The most crucial of them all is the deep blue dye that runs through Ronan’s hair, which Fingscheidt uses as a North Star to help the audience find themselves in the story. In the flashbacks, when Rona is getting blackout drunk at a nightclub in Hackney or sneaking off for a bottle of wine in the bathroom of the apartment she once shared with her ex-boyfriend (Paapa Essiedu), her hair is almost as blue as her eyes. In the present day scenes, where Rona tolerates her ultra-religious mom (Saskia Reeves, whose character is born again in a different sense), treads softly around her still-fragile dad (Stephen Dillane), and takes a volunteer job trying to find corncrakes for the Royal Society for the Protection of Birds, what’s left of the dye clings to her tips like the dregs of her past.
“The Outrun” would be easy enough to follow even without this extra flourish (no one is going to watch Ronan pull a newborn lamb out of its mother’s womb on a windswept farm in the middle of nowhere and wonder if Rona is still in London), but it effectively situates Rona as an expression of the elements rather than a creature who’s at their mercy. She is time, just as her “freckles are famous landmarks” and her “breath pushes the clouds across the sky.”
In that light, “The Outrun” is never more intimate, unstable, or affecting than it is during the moments when Rona feels unstuck in time, lost somewhere along the circular path that runs between the past she’s dying to escape and the future she’s living to find. There’s an anachronistic charge to watching Rona walk around her father’s rustic farm with a pair of wireless headphones that are blasting EDM into her brain, and Fingscheidt’s characteristically frenetic camerawork — while more extreme during the flashbacks — further intensifies the strange vertigo that Rona suffers from bringing adult crises back to her childhood home.
But it’s Ronan who becomes the film’s most dizzying and mesmeric effect, as the actress — who hasn’t starred in a contemporary-set movie since 2015’s “Stockholm, Pennsylvania,” despite bringing a peerlessly vital nowness to every part she plays — feels like an anachronism unto herself in such a modern role. If the opening scenes made me nervous that Ronan’s screen presence might be a little too “nice” to buy her as a believably violent alcoholic, those doubts were soon dispelled by the voraciousness that she injects into each scene; the way she fumbles through Rona’s overeager flirtation with the first guy she meets back in Orkney, or eyes an errant glass of red wine with vampiric bloodlust. Rona is a product of her environment, and Ronan — like Orkney — is able to make even her most dangerous extremes feel like a reflection of inner strength.
Ronan is alive and responsive in a way that prevents her from ever feeling like a film character, even when “The Outrun” gets stuck in the familiar rut of addiction dramas, and its erratic timeline starts to feel like an exasperating distraction from the broad strokes of a story we all know far too well. Fingscheidt can only transpose so much of Liptrot’s singular internal monologue, and this adaptation of her memoir — for all of the mileage that it gets out of its cast and locations — sometimes drifts over the thin line that separates truth from cliché.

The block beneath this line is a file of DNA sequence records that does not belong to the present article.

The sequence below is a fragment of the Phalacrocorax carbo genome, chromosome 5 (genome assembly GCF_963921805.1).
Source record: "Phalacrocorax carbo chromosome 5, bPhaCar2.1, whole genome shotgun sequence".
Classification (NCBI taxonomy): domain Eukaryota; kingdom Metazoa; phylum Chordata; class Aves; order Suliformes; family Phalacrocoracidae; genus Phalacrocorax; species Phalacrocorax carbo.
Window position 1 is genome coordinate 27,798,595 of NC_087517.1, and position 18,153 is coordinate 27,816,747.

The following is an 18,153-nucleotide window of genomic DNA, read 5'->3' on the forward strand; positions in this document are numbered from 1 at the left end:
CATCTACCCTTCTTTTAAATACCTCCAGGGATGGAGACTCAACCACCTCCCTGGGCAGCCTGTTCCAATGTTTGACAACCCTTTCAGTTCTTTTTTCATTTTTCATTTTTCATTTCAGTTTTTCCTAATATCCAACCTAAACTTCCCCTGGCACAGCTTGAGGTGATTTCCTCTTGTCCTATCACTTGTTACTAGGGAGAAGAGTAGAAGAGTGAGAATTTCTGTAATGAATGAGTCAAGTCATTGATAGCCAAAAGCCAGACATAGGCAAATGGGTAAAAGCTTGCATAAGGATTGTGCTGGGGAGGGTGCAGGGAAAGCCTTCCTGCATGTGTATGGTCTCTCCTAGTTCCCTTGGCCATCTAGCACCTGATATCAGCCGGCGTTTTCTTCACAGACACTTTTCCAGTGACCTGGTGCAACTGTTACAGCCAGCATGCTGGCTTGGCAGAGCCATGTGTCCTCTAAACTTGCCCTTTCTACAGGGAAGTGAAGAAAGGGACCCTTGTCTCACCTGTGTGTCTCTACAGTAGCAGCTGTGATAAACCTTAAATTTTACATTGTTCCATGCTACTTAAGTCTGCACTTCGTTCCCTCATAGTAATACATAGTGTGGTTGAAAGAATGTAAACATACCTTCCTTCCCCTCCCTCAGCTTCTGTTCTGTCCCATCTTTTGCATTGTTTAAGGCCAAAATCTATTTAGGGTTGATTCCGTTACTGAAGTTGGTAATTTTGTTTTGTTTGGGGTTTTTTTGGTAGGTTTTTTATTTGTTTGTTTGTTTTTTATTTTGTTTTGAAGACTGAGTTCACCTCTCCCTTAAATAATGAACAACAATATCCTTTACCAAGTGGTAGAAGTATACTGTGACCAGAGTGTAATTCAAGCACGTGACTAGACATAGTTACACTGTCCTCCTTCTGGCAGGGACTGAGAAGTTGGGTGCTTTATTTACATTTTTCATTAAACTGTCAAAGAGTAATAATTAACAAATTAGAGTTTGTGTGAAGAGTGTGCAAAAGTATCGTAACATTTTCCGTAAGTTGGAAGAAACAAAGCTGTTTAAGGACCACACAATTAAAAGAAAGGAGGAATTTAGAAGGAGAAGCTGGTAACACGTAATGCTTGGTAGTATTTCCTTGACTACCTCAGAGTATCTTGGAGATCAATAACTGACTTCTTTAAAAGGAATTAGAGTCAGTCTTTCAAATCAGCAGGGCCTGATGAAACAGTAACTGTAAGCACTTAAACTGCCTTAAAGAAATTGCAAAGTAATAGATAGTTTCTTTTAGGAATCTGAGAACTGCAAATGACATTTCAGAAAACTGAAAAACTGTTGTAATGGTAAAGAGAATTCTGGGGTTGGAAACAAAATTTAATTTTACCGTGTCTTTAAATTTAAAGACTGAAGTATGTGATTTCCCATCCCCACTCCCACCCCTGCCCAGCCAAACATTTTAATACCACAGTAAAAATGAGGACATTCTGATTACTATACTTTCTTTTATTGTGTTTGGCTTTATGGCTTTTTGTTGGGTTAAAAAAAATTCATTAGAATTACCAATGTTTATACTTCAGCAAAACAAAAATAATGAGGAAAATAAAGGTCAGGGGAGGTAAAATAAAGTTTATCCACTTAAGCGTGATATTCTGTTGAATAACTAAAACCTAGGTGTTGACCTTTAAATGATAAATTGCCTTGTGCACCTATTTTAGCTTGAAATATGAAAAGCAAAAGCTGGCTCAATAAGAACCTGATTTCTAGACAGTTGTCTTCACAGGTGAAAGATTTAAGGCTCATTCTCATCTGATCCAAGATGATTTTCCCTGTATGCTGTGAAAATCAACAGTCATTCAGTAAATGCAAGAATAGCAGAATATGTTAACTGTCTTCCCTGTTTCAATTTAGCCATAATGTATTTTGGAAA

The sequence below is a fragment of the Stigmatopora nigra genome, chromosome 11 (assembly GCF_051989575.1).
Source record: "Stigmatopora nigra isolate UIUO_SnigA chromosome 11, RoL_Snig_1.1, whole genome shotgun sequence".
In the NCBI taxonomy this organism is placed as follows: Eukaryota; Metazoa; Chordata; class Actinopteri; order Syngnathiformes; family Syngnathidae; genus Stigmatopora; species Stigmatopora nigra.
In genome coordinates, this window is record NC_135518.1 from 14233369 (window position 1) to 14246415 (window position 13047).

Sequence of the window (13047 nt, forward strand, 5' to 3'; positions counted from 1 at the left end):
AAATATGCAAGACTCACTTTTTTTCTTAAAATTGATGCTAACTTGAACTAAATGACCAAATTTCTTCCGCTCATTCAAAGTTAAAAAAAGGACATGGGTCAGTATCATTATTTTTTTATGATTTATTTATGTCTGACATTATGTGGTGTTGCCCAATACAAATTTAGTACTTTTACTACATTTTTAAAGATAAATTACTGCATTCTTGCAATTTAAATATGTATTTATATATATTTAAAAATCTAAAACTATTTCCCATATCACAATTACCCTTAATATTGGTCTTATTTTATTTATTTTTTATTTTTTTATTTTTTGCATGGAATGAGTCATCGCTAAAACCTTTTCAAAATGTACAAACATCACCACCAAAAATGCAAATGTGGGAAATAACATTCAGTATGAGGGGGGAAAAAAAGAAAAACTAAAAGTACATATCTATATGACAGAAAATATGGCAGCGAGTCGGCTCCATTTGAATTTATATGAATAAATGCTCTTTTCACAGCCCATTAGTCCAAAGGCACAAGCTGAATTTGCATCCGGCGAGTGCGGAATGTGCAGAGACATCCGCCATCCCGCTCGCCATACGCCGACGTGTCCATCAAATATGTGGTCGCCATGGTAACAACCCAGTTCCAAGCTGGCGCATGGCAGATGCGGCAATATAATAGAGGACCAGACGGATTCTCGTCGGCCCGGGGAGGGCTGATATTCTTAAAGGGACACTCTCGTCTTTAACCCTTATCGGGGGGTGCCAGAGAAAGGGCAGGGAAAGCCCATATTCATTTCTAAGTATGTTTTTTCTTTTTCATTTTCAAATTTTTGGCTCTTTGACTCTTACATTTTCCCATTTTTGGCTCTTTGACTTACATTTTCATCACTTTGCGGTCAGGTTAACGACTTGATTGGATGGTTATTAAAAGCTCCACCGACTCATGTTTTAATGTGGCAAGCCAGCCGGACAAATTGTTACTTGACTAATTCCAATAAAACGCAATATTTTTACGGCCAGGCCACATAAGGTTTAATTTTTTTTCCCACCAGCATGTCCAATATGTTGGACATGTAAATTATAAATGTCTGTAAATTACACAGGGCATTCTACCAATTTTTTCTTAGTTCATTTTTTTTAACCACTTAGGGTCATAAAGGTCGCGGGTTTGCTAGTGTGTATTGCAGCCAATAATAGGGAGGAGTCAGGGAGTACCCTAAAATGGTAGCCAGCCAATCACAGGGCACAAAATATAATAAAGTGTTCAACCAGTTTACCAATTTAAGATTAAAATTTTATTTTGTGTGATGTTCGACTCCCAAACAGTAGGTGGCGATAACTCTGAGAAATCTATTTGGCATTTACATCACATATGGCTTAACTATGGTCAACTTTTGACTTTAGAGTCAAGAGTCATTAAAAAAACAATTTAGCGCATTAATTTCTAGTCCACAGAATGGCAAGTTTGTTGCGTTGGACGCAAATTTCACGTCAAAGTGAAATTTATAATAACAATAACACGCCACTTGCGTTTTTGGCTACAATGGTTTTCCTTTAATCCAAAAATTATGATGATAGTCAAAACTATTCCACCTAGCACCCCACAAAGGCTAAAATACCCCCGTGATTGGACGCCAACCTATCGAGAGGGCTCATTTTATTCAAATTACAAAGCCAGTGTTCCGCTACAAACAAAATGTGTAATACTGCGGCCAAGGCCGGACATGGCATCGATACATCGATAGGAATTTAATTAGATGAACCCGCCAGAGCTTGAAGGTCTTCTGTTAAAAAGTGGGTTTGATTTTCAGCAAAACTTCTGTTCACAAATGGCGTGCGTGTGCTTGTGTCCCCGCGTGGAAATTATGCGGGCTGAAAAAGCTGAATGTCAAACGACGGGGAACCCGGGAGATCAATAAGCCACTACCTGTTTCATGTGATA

But even the most predictable ups and downs of Rona’s long recovery are eventually revitalized by where that path leads her, and “The Outrun” gets better as it goes along because Fingscheidt trusts that it will be even more compelling to watch Ronan harness her character’s power than it is to watch her fall prey to it. We know that Rona is going to relapse at some point, but “The Outrun” doesn’t take any ghoulish pleasure in that inevitability. Rather than framing it as a moment of weakness, this movie uses it as an invitation for Rona to discover new strength; for her to embrace the tempests that rage around and inside of herself, and push deeper into them both as she trades the Orkney Mainland for even more forbidding environs.
By leaving her island home in favor of an island off an island off an island off an island, Rona discovers that she’s more connected to the land than she ever thought possible. She is every bit as real and eternal as the other legends that have taken root in the soil around her. She is a living explanation for a world of unfathomable power. And by the end of this movie you can feel it flowing inside of her, the energy of the ocean waves entering her body with the same transformational force that it crashes into the shores of Orkney and reverberates through the Earth like a dragon so vast it can hardly appreciate its own scale.
“The Outrun” premiered at the 2024 Sundance Film Festival. It is currently seeking U.S. distribution.